“Yes,” O’Malley replied, but before he could say more, the demonstrators in front of the stage shouted over him by reciting names of black women who have died in police custody. While they shouted, O’Malley stood in silence.
The event really showed the tension and strain in the coalition between white Democratic politicians and black Democratic activists. This comes across in lines like this one: “Conference organizers begged them to allow O’Malley to respond.” Then there was O’Malley’s attempt to align with the protesters, which they rejected out of hand:
“I think all of us as Americans have a responsibility to recognize the pain and the grief throughout our country from all of the lives that have been lost to violence, whether that’s violence at the hands at the police or whether that’s violence at the hands of civilians,” O’Malley said, before being interrupted again.
“Don’t generalize this s***!” one person shouted back.
O’Malley’s biggest mistake, however, was replying to the “Black lives matter” mantra by saying, “Black lives matter. White lives matter. All lives matter.” This was a big mistake, politically at least, and as CNN goes on to report:
O’Malley later apologized for the remarks, telling This Week in Blackness, a digital news site, that he “meant no disrespect” to the black community.
“That was a mistake on my part and I meant no disrespect,” O’Malley told the outlet. “I did not understand the tremendous passion, commitment and feeling and depth of feeling that all of us should be attaching to this issue.”
Things didn’t go any better for Bernie Sanders when he took the stage, and his back-and-forth with the protesters was even more prickly. “Black lives, of course, matter. I spent 50 years of my life fighting for civil rights and for dignity,” said Sanders. “But if you don’t want me to be here, that’s OK. I don’t want to outscream people.”
There’s a lot going on here, and I don’t want to try and analyze every aspect in this one post. I have mixed feelings, and I’m still mulling things over. I have tremendous respect for the passion of those who stand up and scream “black lives matter” with obvious pain and commitment. I also think the fundamental critique of white Democrats as co-opting and/or ignoring black interests is valid. It’s very close to my own opinion of social justice ideology. I was struck, for example, by the protesters reviling notable figures like Al Sharpton and saying instead that, “My sisters got this.” Most conservative analysis of this protest has been superficial, as far as I’ve seen, never getting beyond schadenfreude in seeing progressive protesters interrupt progressive politicians.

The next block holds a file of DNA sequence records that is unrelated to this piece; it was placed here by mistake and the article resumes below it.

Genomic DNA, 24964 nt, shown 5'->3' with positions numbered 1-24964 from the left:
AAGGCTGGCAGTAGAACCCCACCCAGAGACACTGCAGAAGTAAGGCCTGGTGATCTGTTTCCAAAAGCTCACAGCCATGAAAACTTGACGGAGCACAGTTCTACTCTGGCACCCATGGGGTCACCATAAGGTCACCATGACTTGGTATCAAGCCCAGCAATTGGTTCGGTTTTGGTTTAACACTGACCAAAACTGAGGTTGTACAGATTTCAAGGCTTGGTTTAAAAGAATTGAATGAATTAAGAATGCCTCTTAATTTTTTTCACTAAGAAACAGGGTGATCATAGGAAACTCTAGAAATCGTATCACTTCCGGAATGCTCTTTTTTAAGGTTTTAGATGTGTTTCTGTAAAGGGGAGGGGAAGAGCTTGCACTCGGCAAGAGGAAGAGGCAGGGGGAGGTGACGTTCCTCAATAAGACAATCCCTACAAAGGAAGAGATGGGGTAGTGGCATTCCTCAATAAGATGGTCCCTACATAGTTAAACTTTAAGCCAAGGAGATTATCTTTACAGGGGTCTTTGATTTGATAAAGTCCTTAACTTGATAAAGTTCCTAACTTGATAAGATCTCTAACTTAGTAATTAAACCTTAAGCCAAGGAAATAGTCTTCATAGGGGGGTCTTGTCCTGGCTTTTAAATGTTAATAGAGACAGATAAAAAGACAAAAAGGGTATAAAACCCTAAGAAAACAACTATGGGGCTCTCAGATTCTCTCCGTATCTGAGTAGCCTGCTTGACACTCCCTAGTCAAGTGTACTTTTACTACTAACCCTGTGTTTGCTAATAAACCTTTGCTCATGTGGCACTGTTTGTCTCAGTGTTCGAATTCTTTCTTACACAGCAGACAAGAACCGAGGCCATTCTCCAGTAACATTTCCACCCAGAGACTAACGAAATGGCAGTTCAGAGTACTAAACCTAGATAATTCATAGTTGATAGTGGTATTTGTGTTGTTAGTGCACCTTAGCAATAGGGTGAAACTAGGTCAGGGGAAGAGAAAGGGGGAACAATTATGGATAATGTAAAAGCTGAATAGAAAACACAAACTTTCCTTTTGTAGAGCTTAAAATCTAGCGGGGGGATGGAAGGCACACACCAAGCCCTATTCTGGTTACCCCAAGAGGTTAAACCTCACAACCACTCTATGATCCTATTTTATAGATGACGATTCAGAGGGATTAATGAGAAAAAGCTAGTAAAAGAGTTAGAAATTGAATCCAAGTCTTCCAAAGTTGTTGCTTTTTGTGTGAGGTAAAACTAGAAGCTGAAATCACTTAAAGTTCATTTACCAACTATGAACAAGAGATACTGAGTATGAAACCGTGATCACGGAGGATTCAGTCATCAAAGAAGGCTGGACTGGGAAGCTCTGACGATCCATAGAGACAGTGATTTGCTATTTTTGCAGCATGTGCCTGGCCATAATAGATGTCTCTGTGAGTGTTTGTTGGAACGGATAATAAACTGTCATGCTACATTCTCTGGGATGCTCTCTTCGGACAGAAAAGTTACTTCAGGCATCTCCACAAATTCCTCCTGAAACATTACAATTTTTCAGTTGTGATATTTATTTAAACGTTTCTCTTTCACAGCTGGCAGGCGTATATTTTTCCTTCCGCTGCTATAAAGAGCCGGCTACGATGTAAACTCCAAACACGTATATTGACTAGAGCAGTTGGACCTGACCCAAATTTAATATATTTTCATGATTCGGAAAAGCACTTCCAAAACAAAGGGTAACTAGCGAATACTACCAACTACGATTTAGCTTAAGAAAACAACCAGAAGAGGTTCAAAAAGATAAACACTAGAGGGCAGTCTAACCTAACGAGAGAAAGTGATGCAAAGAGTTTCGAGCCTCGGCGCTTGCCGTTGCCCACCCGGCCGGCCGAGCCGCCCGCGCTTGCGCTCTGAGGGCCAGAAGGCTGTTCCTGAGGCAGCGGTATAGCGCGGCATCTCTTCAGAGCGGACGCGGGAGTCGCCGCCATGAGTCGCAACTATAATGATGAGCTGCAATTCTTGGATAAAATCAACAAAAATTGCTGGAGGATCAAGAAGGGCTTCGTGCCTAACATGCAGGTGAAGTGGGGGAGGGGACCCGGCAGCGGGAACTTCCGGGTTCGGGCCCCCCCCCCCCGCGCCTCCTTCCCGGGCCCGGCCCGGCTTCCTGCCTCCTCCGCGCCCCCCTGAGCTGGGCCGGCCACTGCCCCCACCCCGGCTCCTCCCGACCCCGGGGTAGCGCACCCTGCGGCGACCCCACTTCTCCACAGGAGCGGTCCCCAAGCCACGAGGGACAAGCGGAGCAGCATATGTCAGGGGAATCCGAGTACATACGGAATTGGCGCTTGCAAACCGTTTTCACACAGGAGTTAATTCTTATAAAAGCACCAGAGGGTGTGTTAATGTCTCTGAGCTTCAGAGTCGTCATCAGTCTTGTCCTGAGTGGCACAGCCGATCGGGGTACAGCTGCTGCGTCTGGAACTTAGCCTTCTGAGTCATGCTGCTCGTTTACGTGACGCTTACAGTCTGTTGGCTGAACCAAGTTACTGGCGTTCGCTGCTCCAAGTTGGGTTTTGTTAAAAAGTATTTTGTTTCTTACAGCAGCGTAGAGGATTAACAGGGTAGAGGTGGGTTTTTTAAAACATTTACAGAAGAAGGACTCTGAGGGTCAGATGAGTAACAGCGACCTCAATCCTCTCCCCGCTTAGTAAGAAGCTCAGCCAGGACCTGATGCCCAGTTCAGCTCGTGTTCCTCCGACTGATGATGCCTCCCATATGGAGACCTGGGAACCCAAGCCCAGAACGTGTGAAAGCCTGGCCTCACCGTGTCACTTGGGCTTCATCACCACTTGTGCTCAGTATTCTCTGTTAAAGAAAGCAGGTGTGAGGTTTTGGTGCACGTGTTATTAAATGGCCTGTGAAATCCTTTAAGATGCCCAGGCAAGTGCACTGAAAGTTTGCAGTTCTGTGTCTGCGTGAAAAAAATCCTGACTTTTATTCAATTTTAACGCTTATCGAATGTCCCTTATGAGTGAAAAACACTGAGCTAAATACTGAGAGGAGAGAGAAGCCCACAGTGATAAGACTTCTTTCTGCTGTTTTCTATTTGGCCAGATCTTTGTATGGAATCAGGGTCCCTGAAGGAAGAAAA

On the other hand, the idea that you have to apologize for saying “black lives matter, white lives matter, all lives matter” is disconcerting even if it’s understandable, and a lot of the criticisms of Bernie Sanders (O’Malley doesn’t get criticized as much largely because he’s not as politically relevant, I think) are problematic. This article from The Week gets into why: What Black Lives Matter gets wrong about Bernie Sanders.
In the article, Ryan Cooper argues that focusing on race to the exclusion of class is a mistake. He concedes that “upwardly mobile or even wealthy blacks are still routinely victimized by the police,” but then digs deeper into the differences between race and class with some cold, hard numbers.
Consider the criminal justice system, a major focus of Black Lives Matter. One rough way to consider the bias of this set of institutions is by overall lifetime likelihood of imprisonment of men by educational attainment — reasonable proxies for the levels of oppression and income, respectively. A 2009 statistical comparison between two cohorts of men on this measure, one born from 1945-49, and another born from 1975-79, provides a window into how such rates changed, since the latter cohort came of age just as the incarceration rate was reaching its peak.
Over that time, the overall imprisonment risk for men with some college, either white or black, didn’t change much, increasing from 0.4 to 1.2 percent, and from 5.3 to 6.6 percent, respectively. That is a large disparity to be sure, but the numbers are nothing compared to the staggering rates among black high school dropouts, which increased from 14.7 to 68 percent. (White dropouts went from 3.8 to 28 percent.) As Berkeley sociologist Loïc Wacquant points out, this implies that the class gap within race groups is larger than the gap between them. In the 1975-79 cohort, blacks are five times more likely to be imprisoned than whites overall, but black high school dropouts are 10 times more likely than blacks that have completed some college.